You might want to make the shell script executable:

$ cd clbuild
clbuild$ chmod +x clbuild

clbuild depends on various helper applications. Try check to make sure they are installed:

clbuild$ ./clbuild check
Checking for helper applications...
found /usr/bin/X11/cvs
found /usr/bin/X11/svn
found /usr/bin/X11/darcs
found /usr/bin/X11/wget
found /bin/tar
found /bin/mktemp
Success: All helper applications found.

Checking Lisp startup...
Success: Lisp starts up using "sbcl"

Looking for installable systems...
0 systems definition files registered

Use list to search for projects:

clbuild$ ./clbuild list web
i cl-webdav              WebDAV server
i closure                CLIM-based web browser
i hunchentoot            web server formerly known as TBNL

Run update to download the userland:

clbuild$ ./clbuild update --main-projects
cvs co flexichain...
cvs co mcclim...
... lots of output not shown ...
update complete                                                   
46 systems definition files registered

You do not have to download all default projects (and in particular, wnpp-projects are not part of the default download anyway). Instead, you can specify a particular project, and download it with its dependencies only:

clbuild$ ./clbuild update climacs
clbuild update climacs
climacs depends on: climacs clx flexichain mcclim slime spatial-trees 
include dependencies in update? (Y/n)y
cvs co climacs...
cvs co clx...
... lots of output not shown ...

To reduce start up times, you can dump a core file including all main projects (or the projects specified on the command line, just like with update):

clbuild$ ./clbuild climacs   # slow, from fasls
clbuild$ ./clbuild dumpcore climacs
clbuild$ ./clbuild climacs   # fast, using monster.core

Building SBCL

You can also download and recompile SBCL using buildsbcl or buildworld:

clbuild$ ./clbuild buildsbcl

Command line arguments

For other options, see help:

clbuild$ ./clbuild help
  check         check availability of all necessary helper applications

  list [PATTERN]  list all projects, or projects matching PATTERN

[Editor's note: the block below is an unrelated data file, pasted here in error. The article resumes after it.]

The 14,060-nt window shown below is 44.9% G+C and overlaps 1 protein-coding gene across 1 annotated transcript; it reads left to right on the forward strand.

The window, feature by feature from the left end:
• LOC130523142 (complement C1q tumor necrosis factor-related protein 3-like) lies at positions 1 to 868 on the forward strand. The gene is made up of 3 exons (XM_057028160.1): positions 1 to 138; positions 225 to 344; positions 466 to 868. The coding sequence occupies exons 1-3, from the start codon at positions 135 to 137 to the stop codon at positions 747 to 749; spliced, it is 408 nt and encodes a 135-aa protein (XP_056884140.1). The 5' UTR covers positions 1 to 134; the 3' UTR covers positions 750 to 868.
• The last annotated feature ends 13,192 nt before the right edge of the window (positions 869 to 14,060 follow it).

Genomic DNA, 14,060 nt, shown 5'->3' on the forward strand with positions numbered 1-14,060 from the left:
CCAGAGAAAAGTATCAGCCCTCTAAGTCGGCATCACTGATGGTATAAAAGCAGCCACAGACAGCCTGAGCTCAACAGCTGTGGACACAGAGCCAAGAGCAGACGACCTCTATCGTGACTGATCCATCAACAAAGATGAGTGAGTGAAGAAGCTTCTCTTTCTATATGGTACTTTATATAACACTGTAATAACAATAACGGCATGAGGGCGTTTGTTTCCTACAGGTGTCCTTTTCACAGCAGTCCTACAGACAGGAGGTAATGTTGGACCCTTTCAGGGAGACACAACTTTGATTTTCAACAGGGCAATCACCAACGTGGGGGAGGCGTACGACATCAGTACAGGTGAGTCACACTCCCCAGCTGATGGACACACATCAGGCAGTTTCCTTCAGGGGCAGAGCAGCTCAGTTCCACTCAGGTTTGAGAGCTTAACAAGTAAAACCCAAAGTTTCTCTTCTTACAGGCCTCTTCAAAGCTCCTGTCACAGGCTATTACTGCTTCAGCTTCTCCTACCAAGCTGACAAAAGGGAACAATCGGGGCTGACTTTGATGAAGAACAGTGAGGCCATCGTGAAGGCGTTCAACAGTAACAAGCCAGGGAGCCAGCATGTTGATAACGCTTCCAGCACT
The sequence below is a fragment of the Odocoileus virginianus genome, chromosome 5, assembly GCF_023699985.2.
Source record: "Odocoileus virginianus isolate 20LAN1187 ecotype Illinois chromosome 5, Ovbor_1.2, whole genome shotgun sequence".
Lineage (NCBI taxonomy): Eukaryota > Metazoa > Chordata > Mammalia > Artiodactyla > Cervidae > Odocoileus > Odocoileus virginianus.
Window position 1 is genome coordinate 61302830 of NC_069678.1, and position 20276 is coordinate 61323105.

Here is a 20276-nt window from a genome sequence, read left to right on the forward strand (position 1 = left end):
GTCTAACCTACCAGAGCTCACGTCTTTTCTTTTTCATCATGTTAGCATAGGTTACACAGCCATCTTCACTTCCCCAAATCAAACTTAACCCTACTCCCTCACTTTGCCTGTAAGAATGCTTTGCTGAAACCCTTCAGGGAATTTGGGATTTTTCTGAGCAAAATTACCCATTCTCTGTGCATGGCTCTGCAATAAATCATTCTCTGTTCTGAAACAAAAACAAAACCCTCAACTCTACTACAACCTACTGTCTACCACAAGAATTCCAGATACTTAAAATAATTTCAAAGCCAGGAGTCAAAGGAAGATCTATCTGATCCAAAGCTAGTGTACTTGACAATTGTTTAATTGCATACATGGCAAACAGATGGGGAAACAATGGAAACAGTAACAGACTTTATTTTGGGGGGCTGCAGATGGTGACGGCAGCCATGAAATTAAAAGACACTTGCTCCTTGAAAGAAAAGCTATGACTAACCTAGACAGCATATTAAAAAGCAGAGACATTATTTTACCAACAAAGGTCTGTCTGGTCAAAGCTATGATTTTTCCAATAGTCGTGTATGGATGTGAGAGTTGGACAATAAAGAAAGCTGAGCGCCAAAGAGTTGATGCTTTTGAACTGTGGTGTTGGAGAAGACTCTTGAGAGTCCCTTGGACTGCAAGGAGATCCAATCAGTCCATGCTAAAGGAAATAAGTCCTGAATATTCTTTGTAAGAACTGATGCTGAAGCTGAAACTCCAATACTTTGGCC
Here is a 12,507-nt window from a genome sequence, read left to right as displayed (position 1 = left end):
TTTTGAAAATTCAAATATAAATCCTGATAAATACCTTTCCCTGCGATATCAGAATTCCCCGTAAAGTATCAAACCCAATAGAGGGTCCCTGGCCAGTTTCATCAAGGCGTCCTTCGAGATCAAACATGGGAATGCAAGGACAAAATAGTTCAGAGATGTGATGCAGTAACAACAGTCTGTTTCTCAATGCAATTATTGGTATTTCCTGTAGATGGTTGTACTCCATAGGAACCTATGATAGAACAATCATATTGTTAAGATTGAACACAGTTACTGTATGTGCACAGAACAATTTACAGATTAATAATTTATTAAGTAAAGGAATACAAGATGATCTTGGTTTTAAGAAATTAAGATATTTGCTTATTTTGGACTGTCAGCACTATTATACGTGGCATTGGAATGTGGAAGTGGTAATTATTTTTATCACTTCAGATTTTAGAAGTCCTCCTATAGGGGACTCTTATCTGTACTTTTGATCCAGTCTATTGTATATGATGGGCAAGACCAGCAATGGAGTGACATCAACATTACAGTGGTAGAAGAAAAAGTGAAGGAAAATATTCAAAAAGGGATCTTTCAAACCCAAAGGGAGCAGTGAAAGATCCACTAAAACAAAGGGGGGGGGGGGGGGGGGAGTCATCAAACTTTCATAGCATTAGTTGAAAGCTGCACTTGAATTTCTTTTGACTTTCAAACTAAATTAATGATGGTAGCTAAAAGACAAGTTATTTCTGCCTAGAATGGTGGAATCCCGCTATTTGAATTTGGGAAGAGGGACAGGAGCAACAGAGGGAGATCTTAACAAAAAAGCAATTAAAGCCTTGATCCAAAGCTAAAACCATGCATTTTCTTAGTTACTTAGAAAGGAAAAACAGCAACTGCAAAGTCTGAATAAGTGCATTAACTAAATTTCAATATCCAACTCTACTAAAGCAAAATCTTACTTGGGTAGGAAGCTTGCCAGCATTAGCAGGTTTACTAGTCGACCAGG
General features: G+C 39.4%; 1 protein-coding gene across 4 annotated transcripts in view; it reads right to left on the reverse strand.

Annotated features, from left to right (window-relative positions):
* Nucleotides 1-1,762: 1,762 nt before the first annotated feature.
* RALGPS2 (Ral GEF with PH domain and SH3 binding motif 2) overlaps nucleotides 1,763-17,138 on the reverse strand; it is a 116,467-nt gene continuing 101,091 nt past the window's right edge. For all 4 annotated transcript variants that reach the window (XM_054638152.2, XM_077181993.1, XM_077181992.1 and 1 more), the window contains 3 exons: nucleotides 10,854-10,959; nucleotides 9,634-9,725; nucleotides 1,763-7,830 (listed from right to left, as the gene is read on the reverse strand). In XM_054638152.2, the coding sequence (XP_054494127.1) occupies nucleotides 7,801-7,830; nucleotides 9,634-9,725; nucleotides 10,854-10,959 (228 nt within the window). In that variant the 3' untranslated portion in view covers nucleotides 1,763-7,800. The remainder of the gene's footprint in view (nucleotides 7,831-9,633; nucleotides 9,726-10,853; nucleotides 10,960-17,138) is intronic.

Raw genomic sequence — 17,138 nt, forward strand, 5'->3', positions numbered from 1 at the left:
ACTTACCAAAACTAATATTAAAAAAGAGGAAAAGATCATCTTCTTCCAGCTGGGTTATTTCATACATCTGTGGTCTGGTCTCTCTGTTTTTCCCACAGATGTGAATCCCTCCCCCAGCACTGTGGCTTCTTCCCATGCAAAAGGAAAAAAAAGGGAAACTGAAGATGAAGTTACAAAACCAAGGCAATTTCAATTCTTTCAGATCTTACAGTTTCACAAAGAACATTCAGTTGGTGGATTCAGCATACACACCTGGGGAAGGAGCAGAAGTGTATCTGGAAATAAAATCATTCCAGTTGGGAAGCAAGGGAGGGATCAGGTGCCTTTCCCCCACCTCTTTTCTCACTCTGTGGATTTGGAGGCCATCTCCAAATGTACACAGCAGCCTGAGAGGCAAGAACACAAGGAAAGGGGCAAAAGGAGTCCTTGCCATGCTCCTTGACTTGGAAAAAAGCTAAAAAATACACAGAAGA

update [--dependencies|--no-dependencies] PROJECT_NAME
                download/update this project
  update [--resume]
                download/update main projects.  With --resume, consider
                only projects that a previous update run failed to fetch.
                mark this project as done for the purposes of update --resume

  recompile [PROJECT_NAME] recompile main applications (or just PROJECT_NAME)
  dumpcore [PROJECT_NAME]  recompile and dump a core file for faster startup
  build [PROJECT_NAME]     update && dumpcore

  diff          show local changes (for all version-controlled projects)
  check-urls    compared installed repository urls agains current locations
  clean-links   remove broken symlinks in systems/
  update-missing  download only projects not present yet
  register-asd PROJECT  add .asd file symlinks for PROJECT

  buildsbcl [XC_HOST]  download/update and compile SBCL
  world         buildsbcl && build

  clean         delete all compiled object files
  mrproper      delete all downloaded source and fasl files

  slime         run the Superior Lisp Interaction Mode in a fresh Emacs
  lisp          run Lisp in the terminal

  record-dependencies   rebuild dependency information file

Starting applications:

  run APPLICATION   run this application
  run --help        show help for applications

If you do 'world' or 'buildsbcl' then SBCL will be installed in
target/ and used for future commands. If you don't run these commands
(or you remove target/) then clbuild uses the 'sbcl' in your PATH.

For configuration options (including for non-SBCL lisps), see clbuild.conf.

Application startup

clbuild$ ./clbuild run --help
clbuild run APPLICATION [ARGS...]

  run listener      run the McCLIM listener
  run gsharp        run the Gsharp score editor 
  run climacs       run the Climacs text editor
  run closure [HOME_PAGE_URL]   run the CLOSURE web browser
                    (required Debian packages: gif2png,libjpeg-progs)
  run beirc         run the Beirc IRC client
  run climplayer    run the CLIMPlayer music player
                    (required Debian packages: mplayer, fileschanged, fam)
  run demodemo      run some random CLIM examples
  run clim-alerts   run CLIM alerts
  run eclipse [DPY] run the eclipse window manager

  run hunchentoot   run the Hunchentoot web server test
  run webdav DIR    run the CL-WEBDAV server, serving directory DIR
                    (required Debian packages: libssl-dev)

  run parse-xml FILENAME
                    check XML for well-formedness
  run validate-xml FILENAME
                    check XML for validity
  run validate-relax-ng [--compact yes] XML-FILENAME SCHEMA-FILENAME
                    check XML for validity against a Relax NG Schema
                convert between HTML 4 and XHTMl

  run vecto-demo    generate a test image using vecto